students is provided in the agricultural laboratory; but the accommodation 
an readily be increased should demand arise, by placing desks on the 
3» 



UNIVERSITY OF CALIFORNIA. 




Experiment Station Building. (Main Floor.) 

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CENTRAL EXPERIMENT STATION. 



35 



floor space remaining vacant at present. The main laboratory is provided 
with a " steam apparatus " manufactured according to plans furnished by 
the station, by the firm of P. A. Wolff & Sons at Heilbronn, Germany. 
It is designed specially for such work as is chiefly needed here, so as to 
accommodate numerous digestions, etc., at one and the same time. 

The boiler is of copper, with brass top plate, into which fit steam-tight 
block-tin casserolles, serving as water baths, and also a fourteen-liter 
(three and one half gallon) block-tin still, with connections of the same 
material. The cooler contains three distinct block-tin condensing worms; 
one connecting directly with the main boiler (which can itself be used as 
a thirty-gallon still when the holes are closed with their appropriate cov-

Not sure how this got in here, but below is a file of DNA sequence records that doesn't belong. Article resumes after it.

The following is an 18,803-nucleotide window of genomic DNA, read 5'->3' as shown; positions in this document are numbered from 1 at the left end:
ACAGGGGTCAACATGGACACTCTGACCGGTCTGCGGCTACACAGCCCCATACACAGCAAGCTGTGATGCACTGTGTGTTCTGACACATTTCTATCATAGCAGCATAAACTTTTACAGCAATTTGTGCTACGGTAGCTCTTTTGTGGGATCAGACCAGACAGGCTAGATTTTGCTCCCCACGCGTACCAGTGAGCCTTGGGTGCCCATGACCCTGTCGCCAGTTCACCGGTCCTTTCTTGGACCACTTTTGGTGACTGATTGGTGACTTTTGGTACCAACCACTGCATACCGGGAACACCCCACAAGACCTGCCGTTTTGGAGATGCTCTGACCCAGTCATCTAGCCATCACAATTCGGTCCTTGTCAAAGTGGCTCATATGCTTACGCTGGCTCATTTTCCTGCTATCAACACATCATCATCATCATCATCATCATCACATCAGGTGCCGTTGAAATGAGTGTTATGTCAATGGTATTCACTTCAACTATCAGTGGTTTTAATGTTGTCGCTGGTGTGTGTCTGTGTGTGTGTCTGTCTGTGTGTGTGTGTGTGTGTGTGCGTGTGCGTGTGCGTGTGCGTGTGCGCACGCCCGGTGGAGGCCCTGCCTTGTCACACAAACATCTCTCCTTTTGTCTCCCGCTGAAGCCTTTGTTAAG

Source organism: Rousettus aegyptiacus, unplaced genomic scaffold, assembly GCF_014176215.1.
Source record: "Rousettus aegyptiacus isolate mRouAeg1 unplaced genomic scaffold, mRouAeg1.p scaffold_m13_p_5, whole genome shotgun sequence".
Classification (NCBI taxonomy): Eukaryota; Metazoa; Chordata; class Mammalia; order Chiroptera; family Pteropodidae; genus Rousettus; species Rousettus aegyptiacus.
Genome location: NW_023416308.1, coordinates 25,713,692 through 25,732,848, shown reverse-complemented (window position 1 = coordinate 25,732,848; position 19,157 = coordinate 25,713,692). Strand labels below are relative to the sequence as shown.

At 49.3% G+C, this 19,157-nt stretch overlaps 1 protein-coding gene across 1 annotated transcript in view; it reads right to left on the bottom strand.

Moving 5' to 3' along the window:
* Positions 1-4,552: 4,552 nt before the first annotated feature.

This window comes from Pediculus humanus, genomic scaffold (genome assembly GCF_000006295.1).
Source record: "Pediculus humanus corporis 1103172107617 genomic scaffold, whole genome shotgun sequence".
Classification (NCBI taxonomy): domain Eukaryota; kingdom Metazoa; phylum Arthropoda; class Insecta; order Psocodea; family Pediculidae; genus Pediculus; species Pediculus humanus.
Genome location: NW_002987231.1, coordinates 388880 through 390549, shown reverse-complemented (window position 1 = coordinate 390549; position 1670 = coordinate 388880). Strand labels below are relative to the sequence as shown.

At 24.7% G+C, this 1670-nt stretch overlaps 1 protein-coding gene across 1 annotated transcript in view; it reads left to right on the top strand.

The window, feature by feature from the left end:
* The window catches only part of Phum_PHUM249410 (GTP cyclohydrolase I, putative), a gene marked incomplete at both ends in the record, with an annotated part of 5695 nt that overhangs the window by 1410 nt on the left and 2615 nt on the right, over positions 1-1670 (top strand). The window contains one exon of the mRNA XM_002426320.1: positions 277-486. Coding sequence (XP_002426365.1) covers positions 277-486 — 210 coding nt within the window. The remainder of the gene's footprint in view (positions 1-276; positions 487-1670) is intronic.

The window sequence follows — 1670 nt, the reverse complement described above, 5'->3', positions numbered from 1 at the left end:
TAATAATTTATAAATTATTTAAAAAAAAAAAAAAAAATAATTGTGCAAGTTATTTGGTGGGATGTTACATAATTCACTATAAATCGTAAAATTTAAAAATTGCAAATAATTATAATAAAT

ers), and supplying "ordinary" distilled water; another, with the block- 
tin still when used for special distillations; the third receives the purified 
steam that has passed through a double-walled copper drying chamber, 
and furnishes the " first class " distilled water for analytical use. This 
fundamental and indispensable appliance cost about $600 set up in place; 
it supplies easily, and with great economy of fuel, the distilled water needed 
for all purposes. 

A smaller steam apparatus, heretofore used in the agricultural lab- 
oratory, occupies a corresponding place in the division more specially 
devoted to viticultural analysis, as.indicated in the diagram. Whenever 
necessary the capacity of these steam baths can be readily doubled by the 
use of additional copper steam chests, fitted with stamped covers. 

A table covered with asbestos sheet, which is again covered with sheet 
zinc, is under the same hood, and serves for combustions in organic 
analysis, for the Kjeldal nitrogen determinations, etc.